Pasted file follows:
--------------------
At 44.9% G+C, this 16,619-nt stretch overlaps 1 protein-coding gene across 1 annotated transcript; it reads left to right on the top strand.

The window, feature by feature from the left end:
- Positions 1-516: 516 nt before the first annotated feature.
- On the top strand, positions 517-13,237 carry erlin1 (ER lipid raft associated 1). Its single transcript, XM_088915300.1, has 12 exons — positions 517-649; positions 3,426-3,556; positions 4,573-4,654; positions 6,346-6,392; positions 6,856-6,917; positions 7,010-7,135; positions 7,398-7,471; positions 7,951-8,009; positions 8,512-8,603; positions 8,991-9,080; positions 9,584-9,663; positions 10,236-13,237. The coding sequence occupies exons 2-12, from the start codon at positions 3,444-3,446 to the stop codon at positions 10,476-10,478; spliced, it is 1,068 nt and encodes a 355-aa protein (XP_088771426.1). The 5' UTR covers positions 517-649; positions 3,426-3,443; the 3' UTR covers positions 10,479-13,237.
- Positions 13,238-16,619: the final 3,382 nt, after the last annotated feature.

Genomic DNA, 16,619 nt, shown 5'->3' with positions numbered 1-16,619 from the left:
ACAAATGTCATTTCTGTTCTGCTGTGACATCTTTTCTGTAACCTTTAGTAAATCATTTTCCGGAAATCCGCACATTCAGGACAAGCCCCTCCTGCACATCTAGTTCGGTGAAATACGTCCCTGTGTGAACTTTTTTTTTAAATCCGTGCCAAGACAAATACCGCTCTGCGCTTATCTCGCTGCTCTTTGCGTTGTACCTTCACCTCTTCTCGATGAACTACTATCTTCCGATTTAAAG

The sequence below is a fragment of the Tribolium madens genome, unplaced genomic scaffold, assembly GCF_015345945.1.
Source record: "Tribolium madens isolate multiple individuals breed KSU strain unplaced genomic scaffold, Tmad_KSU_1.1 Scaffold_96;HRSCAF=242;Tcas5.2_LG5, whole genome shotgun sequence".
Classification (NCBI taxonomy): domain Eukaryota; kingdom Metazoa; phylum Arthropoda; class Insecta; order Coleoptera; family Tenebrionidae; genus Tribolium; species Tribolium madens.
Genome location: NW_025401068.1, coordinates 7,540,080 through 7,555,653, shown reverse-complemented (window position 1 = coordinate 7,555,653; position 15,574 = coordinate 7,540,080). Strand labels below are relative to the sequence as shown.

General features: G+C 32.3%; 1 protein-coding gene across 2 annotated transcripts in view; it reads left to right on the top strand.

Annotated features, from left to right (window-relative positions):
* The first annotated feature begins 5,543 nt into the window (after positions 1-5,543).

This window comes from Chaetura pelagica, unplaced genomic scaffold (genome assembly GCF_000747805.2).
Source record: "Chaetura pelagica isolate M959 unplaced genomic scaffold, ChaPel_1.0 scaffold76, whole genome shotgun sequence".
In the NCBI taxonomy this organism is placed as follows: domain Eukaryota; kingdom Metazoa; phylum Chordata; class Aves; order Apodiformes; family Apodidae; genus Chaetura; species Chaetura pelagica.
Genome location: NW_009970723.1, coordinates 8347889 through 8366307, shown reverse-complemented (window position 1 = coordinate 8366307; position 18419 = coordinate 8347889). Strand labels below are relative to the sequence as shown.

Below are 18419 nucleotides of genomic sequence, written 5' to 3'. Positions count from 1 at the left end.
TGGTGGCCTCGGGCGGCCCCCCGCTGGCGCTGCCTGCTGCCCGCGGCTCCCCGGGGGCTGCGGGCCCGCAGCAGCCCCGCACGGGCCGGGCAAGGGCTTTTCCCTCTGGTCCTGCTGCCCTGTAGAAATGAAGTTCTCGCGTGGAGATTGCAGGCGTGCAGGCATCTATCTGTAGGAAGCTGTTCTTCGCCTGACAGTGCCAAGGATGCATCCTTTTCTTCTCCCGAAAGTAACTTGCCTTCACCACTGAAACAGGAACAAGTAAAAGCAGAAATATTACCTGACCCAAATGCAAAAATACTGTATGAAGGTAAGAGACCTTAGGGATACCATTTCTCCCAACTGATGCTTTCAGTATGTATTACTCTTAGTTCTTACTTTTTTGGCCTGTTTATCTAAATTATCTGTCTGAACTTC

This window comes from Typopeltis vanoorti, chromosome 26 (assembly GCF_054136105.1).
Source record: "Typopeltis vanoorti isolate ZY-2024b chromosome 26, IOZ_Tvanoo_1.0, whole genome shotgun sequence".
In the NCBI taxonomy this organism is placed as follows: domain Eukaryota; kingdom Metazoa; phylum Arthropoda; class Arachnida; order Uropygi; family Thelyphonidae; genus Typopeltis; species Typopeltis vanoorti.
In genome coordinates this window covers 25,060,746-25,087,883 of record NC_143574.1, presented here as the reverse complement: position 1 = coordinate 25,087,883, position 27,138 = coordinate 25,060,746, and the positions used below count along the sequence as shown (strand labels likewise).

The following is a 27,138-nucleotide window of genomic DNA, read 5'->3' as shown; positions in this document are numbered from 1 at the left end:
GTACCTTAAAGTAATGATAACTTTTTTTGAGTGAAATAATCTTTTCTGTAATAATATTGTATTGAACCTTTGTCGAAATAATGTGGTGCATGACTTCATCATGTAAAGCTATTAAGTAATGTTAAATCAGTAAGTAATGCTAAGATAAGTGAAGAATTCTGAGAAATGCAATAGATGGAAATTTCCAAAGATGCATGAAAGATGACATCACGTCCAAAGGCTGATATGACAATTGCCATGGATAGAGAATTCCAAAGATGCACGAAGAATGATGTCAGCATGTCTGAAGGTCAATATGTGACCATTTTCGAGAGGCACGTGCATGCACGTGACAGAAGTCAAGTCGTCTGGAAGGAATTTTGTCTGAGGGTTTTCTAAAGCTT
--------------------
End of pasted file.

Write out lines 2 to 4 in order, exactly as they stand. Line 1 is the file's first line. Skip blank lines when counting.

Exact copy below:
The window, feature by feature from the left end:
- Positions 1-516: 516 nt before the first annotated feature.
- On the top strand, positions 517-13,237 carry erlin1 (ER lipid raft associated 1). Its single transcript, XM_088915300.1, has 12 exons — positions 517-649; positions 3,426-3,556; positions 4,573-4,654; positions 6,346-6,392; positions 6,856-6,917; positions 7,010-7,135; positions 7,398-7,471; positions 7,951-8,009; positions 8,512-8,603; positions 8,991-9,080; positions 9,584-9,663; positions 10,236-13,237. The coding sequence occupies exons 2-12, from the start codon at positions 3,444-3,446 to the stop codon at positions 10,476-10,478; spliced, it is 1,068 nt and encodes a 355-aa protein (XP_088771426.1). The 5' UTR covers positions 517-649; positions 3,426-3,443; the 3' UTR covers positions 10,479-13,237.